Fellowship of Catholic Scholars Comes to Benedictine
, September 27, 2018
This weekend, Sept. 28-30, the Fellowship of Catholic Scholars brings its 41st Annual Convention to Atchison, Kansas. This year’s discussion topics will include artificial intelligence, embryonic research, and the role of technology in Christian life.
Those interested in attending can get more information, view the schedule and register at the Fellowship of Catholic Scholars website.
“Our school is an appropriate place for the discussion of this topic,” said Benedictine College President Stephen D. Minnis. “Benedictine College is becoming a leader in STEM education, and we believe faith, morality and ethics are just as important in the sciences as in every other part of our lives. They cannot be separated. That is why it is so important to train future doctors, engineers and scientists at a place like Benedictine College that understands the essential role of faith, morality and ethics in the sciences.”
The Fellowship of Catholic Scholars originated in the late 1970s as professors at Catholic colleges looked to find ways to put their abilities more fully at the service of the Catholic faith. They saw their intellectual work as expressing the service they owed to God. They have come together for their convention each year to share ideas on important topics.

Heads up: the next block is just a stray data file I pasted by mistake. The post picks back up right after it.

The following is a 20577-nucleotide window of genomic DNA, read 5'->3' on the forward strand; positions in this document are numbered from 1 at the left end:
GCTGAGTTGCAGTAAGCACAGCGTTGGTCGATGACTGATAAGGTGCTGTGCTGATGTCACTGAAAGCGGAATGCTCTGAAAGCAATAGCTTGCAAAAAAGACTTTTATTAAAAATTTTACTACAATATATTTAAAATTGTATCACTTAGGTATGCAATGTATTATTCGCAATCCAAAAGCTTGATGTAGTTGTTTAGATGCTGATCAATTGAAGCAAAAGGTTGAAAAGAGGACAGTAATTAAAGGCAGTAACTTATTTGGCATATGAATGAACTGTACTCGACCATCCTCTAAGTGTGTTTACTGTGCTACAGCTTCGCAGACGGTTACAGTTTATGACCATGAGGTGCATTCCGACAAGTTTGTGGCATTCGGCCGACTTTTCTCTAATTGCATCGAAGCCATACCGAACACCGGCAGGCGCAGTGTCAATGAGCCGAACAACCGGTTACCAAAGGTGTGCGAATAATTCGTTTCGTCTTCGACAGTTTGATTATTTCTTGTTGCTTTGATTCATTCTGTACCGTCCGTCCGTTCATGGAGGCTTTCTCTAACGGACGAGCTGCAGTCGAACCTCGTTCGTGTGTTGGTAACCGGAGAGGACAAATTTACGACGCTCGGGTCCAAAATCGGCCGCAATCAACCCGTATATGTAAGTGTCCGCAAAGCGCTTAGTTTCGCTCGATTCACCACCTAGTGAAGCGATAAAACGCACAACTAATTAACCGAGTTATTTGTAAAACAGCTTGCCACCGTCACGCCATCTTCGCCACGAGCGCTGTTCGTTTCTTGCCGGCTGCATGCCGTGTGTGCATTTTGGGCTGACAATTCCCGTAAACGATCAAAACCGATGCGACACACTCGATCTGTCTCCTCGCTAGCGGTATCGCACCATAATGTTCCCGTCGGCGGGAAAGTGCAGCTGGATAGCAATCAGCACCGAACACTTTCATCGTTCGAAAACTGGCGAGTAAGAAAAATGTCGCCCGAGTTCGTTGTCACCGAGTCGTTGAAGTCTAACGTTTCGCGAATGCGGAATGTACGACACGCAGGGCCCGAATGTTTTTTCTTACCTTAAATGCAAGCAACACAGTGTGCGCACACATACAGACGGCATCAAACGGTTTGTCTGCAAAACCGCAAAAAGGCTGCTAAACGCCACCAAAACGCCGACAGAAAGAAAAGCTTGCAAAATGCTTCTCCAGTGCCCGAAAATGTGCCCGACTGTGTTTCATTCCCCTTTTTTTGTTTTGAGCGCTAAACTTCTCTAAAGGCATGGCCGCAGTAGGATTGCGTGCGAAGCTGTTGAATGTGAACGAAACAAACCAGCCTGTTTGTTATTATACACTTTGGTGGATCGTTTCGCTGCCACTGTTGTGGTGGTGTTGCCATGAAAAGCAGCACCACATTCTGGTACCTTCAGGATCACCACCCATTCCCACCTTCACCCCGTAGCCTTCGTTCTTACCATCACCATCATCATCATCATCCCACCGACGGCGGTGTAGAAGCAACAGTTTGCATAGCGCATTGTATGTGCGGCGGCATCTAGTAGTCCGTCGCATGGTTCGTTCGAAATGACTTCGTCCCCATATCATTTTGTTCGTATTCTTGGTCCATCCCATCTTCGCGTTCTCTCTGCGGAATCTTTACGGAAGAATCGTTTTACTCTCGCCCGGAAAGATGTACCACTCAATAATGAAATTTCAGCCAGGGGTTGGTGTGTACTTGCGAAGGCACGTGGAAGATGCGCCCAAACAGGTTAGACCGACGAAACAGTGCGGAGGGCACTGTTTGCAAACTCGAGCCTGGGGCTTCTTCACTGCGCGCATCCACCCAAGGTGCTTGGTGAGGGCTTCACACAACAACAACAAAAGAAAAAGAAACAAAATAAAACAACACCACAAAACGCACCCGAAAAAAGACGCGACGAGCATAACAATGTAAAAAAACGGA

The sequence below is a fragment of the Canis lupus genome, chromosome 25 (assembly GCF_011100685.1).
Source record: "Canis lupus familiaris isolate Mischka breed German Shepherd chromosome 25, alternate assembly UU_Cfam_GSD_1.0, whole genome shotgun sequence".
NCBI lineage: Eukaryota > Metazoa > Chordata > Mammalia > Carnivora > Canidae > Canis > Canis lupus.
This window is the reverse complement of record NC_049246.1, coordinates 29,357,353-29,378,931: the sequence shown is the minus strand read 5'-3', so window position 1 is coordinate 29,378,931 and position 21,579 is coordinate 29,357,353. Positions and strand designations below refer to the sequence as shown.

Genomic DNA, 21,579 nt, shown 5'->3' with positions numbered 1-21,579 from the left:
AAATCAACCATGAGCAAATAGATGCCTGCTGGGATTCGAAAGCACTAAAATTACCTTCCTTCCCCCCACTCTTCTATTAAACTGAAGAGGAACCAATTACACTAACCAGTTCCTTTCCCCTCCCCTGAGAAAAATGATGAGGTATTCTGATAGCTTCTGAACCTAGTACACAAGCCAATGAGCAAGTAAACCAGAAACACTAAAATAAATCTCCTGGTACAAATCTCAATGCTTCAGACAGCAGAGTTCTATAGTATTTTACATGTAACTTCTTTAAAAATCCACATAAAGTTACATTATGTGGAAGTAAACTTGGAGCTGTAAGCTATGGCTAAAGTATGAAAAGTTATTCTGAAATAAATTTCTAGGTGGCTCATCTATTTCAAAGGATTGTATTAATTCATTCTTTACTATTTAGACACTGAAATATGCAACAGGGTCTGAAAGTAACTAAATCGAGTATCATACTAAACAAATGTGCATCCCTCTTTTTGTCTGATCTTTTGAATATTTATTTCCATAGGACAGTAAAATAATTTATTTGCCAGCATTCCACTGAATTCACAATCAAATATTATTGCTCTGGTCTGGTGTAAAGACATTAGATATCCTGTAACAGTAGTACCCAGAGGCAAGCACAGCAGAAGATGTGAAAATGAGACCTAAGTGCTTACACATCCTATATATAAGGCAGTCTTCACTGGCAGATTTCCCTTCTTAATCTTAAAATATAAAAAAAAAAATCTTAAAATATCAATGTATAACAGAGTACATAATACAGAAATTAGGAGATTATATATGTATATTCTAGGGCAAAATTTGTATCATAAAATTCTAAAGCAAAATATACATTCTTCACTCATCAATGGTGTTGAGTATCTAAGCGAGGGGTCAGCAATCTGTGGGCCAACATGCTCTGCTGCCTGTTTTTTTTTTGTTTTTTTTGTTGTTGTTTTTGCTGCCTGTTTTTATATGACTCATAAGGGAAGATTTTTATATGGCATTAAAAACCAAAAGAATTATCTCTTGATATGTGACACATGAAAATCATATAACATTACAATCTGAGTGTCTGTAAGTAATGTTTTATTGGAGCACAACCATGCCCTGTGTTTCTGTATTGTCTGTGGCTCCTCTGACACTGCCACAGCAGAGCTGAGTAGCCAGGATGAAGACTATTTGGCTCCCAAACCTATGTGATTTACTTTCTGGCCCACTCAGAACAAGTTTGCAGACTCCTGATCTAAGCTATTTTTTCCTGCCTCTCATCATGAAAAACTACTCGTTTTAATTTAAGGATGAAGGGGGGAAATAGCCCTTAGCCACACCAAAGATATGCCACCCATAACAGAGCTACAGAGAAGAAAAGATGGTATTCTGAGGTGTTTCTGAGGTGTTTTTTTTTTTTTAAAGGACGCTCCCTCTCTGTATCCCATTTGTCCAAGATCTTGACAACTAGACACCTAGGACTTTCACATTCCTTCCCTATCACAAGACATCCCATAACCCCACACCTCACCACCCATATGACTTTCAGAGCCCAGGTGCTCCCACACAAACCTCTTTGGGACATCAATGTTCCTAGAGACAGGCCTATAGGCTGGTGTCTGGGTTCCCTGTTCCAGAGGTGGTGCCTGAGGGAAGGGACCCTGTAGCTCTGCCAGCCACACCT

Convention speakers this year include Benedictine College professors Dr. Mark Schramp, Dr. Richard Crane, Dr. James Madden, Dr. Anthony Crifasi, and Dr. Charles Sprouse, along with:
- Catholic author Mary Eberstadt and her husband, Nick, a well-known political economist.
- Father Thomas Weinandy, a theologian who teaches at the Dominican House of Studies in Washington, D.C., and the Gregorian University in Rome.
During the Saturday evening banquet, the organization will honor Archbishop Joseph Naumann of the Archdiocese of Kansas City in Kansas with the 2018 Cardinal O’Boyle Award for outstanding courageous witness to the Church. The Eberstadts and Fr. Weinandy will also receive honors that night.Tags: Fellowship of Catholic Scholars
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